▲ How should radiologists now in practice begin to prepare for this change?
▲ How many radiologists are likely to be needed in five, 10 or 20 years?
▲ How many radiology residents will be needed and what kind of training should they be given?

No other medical profession has yet faced this kind of challenge. The radiology community is trying to find a path forward without a map. 

Uncertain Identity 

If we overestimate the speed at which AI will advance, and radiologists leave for other specialties and too many radiology residency positions go unfilled, we may end up with a shortage of radiologists. If we downplay the speed and impact of AI too much, we may end up training radiologists who will not be able to find work.

The widespread use of artificial intelligence will be good for medicine. Patient care will be better, faster, less expensive and more equitable. This is our goal as physicians. But AI will not end up being good for the specialty of radiology.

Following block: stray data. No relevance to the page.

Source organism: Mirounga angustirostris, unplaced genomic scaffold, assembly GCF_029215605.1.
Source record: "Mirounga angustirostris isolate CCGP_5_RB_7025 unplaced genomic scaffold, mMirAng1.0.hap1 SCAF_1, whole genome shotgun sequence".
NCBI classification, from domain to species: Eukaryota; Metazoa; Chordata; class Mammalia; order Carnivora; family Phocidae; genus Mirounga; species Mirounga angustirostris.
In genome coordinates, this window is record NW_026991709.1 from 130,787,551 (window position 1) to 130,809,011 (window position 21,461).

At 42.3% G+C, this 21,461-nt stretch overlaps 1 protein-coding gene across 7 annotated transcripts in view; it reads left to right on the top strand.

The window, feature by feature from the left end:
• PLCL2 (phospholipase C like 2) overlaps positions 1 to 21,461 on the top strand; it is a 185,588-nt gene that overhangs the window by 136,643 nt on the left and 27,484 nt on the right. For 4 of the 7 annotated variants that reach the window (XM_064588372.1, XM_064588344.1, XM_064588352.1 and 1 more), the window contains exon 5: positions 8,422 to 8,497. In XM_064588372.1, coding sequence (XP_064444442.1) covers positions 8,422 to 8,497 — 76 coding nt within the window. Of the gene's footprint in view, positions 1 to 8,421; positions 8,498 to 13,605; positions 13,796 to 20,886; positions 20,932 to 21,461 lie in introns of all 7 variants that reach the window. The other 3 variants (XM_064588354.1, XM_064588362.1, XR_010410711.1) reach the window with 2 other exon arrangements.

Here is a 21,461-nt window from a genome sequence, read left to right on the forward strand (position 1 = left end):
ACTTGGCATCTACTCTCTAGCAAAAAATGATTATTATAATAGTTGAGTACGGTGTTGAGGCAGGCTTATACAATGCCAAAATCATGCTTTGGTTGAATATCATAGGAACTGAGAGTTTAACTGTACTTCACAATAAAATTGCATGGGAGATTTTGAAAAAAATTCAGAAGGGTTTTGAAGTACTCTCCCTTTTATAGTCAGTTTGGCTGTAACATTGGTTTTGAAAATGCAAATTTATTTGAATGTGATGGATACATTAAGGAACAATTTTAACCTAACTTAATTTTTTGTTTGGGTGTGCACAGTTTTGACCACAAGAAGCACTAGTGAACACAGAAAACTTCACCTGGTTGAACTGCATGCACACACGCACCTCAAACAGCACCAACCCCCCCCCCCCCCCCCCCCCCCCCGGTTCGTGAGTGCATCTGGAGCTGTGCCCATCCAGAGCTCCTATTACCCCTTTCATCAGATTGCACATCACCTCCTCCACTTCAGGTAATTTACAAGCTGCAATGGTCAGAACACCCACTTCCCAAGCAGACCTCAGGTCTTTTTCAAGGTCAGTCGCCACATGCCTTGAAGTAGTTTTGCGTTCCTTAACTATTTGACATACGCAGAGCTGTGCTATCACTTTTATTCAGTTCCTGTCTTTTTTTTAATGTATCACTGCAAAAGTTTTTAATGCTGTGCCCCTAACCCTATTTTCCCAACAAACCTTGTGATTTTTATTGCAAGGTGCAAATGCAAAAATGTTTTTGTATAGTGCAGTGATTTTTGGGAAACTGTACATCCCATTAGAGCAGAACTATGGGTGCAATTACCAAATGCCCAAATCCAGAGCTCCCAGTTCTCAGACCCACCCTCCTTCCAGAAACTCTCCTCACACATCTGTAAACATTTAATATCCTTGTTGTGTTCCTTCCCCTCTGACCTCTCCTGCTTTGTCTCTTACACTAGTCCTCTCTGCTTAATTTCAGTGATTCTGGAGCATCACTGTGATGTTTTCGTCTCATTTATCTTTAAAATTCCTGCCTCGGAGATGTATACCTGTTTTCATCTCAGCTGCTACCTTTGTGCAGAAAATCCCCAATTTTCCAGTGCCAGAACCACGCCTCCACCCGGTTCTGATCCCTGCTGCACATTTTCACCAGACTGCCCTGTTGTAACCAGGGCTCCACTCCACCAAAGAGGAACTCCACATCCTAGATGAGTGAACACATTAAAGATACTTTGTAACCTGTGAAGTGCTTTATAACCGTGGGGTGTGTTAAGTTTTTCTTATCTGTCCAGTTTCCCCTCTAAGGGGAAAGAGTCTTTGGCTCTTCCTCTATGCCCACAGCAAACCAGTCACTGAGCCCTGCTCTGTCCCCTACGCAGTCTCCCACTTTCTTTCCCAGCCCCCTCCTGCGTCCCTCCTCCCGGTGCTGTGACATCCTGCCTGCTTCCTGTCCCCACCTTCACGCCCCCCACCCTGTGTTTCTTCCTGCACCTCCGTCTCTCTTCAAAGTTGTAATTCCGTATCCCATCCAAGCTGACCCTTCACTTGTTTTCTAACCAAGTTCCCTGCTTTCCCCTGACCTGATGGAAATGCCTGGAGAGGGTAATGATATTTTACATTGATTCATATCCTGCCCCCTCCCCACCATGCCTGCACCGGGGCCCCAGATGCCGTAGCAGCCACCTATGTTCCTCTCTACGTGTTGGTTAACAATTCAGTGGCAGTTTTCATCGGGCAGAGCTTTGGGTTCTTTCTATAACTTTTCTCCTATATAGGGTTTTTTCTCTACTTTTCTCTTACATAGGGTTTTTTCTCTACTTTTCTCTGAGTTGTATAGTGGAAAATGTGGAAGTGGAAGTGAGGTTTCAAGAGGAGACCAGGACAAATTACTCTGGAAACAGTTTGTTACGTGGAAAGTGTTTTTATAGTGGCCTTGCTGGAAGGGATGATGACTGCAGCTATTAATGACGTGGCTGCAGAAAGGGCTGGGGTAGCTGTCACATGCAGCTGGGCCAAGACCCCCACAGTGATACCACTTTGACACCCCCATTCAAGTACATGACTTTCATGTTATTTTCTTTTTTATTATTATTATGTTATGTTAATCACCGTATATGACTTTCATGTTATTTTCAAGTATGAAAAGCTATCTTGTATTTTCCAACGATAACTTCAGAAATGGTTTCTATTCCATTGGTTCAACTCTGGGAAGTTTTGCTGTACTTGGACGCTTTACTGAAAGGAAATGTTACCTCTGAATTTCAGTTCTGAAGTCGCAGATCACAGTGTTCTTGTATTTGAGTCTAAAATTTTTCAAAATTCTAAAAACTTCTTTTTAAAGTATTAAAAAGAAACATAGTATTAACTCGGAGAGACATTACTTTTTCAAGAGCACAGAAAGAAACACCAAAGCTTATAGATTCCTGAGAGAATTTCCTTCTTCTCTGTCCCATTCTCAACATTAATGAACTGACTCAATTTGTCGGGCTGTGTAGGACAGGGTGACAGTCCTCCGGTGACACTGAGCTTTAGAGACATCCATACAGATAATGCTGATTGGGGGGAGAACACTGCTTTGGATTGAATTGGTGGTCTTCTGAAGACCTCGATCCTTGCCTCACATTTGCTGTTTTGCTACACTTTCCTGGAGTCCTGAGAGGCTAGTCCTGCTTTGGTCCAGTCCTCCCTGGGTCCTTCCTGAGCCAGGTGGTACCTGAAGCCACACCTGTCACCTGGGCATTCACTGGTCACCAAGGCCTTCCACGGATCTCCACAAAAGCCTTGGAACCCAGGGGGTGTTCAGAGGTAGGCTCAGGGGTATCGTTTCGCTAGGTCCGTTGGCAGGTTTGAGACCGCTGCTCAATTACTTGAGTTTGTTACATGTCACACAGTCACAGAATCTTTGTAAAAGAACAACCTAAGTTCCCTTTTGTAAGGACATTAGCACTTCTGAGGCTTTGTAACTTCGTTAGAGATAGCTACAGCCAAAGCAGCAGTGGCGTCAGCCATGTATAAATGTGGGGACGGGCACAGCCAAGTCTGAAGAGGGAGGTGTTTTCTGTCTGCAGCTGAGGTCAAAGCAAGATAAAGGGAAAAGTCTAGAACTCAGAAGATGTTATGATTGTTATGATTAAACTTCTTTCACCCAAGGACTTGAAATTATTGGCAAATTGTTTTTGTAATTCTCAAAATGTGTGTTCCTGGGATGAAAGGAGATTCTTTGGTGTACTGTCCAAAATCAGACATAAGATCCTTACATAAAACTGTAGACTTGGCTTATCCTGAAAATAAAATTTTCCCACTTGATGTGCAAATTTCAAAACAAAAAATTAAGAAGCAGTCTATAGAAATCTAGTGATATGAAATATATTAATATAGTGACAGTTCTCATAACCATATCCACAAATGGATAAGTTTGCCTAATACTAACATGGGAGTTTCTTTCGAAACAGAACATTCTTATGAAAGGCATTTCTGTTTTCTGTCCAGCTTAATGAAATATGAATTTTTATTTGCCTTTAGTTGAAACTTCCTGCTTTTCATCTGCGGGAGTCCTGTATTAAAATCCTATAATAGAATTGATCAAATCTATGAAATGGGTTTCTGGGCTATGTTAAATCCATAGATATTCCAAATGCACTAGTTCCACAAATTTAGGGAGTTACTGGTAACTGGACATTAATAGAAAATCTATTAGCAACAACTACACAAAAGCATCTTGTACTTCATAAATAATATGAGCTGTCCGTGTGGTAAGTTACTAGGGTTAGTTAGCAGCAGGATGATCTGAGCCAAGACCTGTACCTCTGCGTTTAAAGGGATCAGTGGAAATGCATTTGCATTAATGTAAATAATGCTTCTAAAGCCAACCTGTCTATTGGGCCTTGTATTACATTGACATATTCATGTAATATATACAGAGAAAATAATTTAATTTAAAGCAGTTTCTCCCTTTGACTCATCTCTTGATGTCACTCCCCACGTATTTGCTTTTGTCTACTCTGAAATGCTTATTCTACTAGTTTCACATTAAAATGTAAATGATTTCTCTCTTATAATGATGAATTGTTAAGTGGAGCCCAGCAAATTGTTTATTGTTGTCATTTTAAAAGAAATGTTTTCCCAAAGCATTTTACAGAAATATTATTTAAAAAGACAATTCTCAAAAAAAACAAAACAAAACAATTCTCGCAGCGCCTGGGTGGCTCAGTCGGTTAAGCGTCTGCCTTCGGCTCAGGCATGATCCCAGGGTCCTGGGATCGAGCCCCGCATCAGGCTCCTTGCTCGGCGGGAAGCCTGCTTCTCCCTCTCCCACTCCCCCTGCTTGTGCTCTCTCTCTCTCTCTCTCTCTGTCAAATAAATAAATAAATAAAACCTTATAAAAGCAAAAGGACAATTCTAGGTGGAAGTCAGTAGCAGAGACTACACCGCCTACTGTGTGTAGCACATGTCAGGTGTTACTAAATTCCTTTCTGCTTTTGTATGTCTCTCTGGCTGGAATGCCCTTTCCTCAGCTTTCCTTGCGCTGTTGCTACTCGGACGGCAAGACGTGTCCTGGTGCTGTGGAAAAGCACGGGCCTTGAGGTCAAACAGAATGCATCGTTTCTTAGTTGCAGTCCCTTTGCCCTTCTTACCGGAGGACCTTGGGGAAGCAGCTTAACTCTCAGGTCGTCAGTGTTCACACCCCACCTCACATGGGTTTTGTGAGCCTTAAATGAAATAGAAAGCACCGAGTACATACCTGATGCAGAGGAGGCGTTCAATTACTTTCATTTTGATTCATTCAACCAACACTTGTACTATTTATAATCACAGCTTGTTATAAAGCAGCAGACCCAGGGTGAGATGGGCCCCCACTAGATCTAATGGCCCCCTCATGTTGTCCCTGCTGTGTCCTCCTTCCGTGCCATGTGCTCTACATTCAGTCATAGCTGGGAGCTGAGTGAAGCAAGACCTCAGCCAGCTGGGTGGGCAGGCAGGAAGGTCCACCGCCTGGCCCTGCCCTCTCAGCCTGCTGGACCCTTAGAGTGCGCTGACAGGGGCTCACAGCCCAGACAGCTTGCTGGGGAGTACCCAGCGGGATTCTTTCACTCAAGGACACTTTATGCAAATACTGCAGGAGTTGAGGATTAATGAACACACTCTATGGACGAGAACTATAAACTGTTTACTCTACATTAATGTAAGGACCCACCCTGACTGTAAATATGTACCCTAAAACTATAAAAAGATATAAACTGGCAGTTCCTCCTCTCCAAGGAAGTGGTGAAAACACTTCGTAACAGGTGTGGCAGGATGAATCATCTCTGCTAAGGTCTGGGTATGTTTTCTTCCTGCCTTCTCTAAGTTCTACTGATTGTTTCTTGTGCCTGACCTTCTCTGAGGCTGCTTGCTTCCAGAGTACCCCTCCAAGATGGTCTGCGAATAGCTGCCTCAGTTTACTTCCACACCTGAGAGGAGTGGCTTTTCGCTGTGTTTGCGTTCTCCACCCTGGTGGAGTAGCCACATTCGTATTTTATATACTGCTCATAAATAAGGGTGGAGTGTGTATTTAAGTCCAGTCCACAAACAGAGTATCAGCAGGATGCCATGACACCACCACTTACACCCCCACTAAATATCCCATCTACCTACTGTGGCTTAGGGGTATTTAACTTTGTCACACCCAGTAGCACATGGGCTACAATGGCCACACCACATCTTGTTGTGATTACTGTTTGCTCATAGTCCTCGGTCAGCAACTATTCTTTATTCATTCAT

So, when will AI replace the first radiologist? 

If that experimental system described in Nature were currently being used in clinical practice, the answer would be “now.” AI will not replace every radiologist, nor will computers learn to read every type of imaging study all at once. But as computers begin to handle an ever-larger number of studies, radiologists will spend less time working in front of monitors and more time dealing directly with patients. As physicians, we can certainly do this. 

What is not at all clear is whether we will still be called radiologists.

Dr. Schier is a radiologist with multistate, Los Angeles-based RadNet. The views expressed here are his own.